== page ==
Just in the past month, someone stole personal information about 120,000 Canadians from Revenue Canada; a bank inadvertently sent detailed information on hundreds of thousands of customers to eBay for auction; and two men posing as computer technicians walked into Sydney Airport, wheeling two computers containing customer databases right out the door in plain view of security guards.
''Managers who know security is a huge problem at the corporate level don't always recognize how insecure their storage networks really are,'' says Jamie Gruener, a Yankee Group analyst. ''Storage security is now emerging as a significant new focus for enterprises and government as part of their compliance and risk management initiatives.''
We'll look at the increasing prevalence of Storage Area Networks (SAN) insecurity and what IT managers can do to safeguard their storage assets.
There is no doubt that modern-day storage management has greatly increased the value and availability of corporate data. No longer are businesses held ransom by one or two individuals who are the only ones privy to vast stores of data. Under that model, you had to put in a request for a report or some specific data and after a few days, or weeks, you got what you wanted.
But at least that system was relatively secure.
Nowadays, virtualization, storage pooling, and platform/vendor agnostic architectures make data instantly available across the planet, using Internet Protocol (IP) primarily. But such freedom comes at a price.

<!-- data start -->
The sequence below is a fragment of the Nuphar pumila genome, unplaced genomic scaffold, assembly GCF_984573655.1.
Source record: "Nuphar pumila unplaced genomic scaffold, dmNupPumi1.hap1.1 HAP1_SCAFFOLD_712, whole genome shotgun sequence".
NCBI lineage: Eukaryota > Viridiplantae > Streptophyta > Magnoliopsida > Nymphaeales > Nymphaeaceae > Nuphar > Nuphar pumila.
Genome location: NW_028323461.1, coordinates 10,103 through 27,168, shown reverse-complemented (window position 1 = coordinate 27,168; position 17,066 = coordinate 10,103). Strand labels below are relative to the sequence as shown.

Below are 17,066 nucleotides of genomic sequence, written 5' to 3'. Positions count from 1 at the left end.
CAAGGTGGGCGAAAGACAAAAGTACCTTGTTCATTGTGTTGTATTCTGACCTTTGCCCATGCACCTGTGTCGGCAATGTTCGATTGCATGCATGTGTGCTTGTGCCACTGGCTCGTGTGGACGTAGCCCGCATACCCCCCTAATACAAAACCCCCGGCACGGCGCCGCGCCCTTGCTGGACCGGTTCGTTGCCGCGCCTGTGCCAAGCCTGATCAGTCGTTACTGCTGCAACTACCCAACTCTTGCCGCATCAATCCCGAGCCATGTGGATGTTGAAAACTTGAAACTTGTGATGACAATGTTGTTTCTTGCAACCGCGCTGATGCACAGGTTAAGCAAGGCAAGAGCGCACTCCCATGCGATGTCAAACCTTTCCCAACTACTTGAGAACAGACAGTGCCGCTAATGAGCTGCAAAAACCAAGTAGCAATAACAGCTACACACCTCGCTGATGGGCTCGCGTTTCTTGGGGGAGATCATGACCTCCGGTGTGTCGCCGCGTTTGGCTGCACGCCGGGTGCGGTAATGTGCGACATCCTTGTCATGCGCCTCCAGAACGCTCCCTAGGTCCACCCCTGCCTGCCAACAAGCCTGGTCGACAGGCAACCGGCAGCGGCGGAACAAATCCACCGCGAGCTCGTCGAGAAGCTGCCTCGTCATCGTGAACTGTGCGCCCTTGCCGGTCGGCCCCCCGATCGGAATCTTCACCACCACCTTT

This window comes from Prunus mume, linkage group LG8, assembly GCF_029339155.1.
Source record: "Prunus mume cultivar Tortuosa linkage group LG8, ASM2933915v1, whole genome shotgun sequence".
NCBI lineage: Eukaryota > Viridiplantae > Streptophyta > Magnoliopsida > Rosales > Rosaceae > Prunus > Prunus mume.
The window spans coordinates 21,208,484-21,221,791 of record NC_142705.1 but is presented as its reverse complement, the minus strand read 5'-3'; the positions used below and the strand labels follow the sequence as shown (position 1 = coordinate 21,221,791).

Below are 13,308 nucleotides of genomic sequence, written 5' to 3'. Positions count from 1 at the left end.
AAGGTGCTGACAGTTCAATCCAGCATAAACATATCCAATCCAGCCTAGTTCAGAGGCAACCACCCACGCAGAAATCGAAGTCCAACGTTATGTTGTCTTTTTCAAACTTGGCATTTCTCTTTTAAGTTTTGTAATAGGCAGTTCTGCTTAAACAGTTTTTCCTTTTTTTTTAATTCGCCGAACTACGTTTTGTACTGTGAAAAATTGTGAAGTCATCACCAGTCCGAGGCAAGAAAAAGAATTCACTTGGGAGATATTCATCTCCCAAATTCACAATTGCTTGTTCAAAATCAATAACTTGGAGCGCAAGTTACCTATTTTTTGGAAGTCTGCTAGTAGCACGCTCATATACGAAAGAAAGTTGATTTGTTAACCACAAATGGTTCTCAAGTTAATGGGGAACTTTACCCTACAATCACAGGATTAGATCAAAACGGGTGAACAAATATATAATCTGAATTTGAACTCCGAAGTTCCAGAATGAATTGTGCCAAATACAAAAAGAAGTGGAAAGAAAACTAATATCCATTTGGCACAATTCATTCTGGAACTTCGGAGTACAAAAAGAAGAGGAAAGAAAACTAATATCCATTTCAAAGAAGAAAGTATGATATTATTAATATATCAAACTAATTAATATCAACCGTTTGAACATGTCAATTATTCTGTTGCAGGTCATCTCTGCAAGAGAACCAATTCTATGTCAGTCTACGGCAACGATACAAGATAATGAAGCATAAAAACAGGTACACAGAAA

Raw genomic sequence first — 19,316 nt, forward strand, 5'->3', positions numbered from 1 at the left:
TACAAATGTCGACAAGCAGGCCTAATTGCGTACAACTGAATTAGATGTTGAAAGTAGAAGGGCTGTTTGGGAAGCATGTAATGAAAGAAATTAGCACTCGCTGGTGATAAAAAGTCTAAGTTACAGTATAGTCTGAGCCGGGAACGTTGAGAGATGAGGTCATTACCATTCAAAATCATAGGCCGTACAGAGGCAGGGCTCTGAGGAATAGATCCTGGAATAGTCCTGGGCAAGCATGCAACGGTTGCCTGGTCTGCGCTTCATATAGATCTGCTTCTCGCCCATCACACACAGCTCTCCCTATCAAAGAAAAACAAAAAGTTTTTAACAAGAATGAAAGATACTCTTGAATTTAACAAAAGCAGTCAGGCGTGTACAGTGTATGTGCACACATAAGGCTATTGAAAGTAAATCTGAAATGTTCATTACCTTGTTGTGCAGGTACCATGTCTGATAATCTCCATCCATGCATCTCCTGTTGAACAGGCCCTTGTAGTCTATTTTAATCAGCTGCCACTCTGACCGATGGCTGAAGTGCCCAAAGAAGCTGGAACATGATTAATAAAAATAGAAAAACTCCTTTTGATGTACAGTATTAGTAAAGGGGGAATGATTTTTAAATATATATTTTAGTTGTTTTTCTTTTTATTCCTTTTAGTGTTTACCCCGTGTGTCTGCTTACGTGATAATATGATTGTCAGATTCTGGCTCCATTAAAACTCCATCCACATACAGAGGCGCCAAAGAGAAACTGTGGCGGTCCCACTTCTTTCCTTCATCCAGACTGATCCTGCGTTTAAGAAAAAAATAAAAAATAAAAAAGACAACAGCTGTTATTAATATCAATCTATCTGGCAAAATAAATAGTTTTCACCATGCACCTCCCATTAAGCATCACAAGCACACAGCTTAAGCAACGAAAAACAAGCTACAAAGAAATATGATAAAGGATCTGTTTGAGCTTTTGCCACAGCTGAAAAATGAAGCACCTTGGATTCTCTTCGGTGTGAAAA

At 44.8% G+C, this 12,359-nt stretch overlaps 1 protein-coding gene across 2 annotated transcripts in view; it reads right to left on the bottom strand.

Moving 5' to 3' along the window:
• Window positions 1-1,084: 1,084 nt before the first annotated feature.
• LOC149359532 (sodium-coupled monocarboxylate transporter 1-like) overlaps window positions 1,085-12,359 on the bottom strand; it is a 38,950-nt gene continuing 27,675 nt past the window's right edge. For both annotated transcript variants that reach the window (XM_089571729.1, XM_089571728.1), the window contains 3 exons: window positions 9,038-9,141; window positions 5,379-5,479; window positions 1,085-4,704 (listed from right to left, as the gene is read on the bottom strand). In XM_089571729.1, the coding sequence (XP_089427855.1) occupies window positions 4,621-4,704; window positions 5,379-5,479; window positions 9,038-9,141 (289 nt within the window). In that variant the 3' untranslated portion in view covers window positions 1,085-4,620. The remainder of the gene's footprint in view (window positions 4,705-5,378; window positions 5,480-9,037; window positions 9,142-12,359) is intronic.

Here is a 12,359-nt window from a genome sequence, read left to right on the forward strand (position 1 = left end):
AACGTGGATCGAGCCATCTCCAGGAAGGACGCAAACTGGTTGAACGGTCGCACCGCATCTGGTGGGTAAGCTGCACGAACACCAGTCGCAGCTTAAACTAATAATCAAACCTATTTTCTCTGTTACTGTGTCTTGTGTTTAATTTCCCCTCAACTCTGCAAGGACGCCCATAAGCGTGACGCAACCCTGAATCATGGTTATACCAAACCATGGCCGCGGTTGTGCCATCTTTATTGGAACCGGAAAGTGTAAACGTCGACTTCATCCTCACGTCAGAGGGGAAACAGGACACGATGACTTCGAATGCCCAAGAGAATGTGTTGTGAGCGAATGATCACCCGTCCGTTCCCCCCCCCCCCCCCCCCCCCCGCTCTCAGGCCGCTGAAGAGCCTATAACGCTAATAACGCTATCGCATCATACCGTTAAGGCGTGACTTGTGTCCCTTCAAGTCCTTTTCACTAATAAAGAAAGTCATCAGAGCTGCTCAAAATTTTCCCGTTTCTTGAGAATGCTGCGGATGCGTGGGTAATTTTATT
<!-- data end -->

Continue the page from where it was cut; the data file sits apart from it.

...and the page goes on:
The more available it is, the higher the risk of incursion. In response, most companies implement stringent network safeguards. They reason that anti-virus software, firewalls and intrusion detection equals a protected SAN. This is faulty logic.
''Most SANs are like M&M's,'' says Clement Kent, CTO of storage security vendor Karsten Chase Inc., a storage security vendor from Mississauga, Ontario. ''They are hard and crunchy on the outside and soft on the inside.''
The soft center is the fact that the data within the average SAN lies unprotected. While not a problem if you can't get past the front gate, it makes things all too easy for those who find a way inside. Yet according to FBI and Gartner Group numbers, 50 percent to 70 percent of security vulnerabilities come from within.
''The problem is that few IT professionals understand both security and storage,'' says Gruener. ''People have expertise in one discipline or another, but there's not much crossover.''
Disgruntled employees, industrial espionage, and other internal threats are driving home just how naked SAN's really are at the back end. One analogy is a bank with security guards outside and screens between the tellers and the public, but no vault to hold the money.
The good news is that awareness is shifting.
''A year ago only a few percent really grasped the issue of SAN insecurity,'' says Michele Borovac of Decru, a storage security specialist out of Redwood City, Calif. ''Now about 25 percent are aware of the need to lock down SAN data.''
Locking Down a San So how do you go about locking down a SAN? There are a few keys points to address.